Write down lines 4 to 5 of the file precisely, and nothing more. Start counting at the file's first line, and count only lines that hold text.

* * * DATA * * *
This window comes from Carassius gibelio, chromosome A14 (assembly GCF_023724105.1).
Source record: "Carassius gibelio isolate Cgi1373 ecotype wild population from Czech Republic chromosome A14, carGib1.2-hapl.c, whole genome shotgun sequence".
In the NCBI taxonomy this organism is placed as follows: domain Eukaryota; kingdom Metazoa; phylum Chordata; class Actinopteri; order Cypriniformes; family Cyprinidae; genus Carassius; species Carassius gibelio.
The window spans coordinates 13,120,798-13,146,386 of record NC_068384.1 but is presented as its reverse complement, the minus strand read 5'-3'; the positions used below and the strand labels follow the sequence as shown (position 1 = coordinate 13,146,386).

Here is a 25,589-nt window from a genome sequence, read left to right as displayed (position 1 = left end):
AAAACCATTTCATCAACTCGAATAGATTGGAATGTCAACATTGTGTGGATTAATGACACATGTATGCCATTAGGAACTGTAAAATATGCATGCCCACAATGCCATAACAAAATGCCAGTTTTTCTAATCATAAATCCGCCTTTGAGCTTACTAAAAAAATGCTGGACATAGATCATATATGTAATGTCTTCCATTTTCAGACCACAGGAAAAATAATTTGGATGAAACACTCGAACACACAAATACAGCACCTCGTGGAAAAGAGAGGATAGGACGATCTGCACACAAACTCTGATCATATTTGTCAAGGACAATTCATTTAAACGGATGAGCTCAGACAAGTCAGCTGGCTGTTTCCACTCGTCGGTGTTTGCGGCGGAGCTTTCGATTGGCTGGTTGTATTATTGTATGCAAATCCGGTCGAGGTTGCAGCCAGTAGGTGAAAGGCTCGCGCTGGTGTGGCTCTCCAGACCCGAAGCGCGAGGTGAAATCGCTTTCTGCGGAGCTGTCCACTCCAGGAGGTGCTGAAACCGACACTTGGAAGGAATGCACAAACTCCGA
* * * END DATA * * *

The window spans coordinates 13,120,798-13,146,386 of record NC_068384.1 but is presented as its reverse complement, the minus strand read 5'-3'; the positions used below and the strand labels follow the sequence as shown (position 1 = coordinate 13,146,386).

Here is a 25,589-nt window from a genome sequence, read left to right as displayed (position 1 = left end):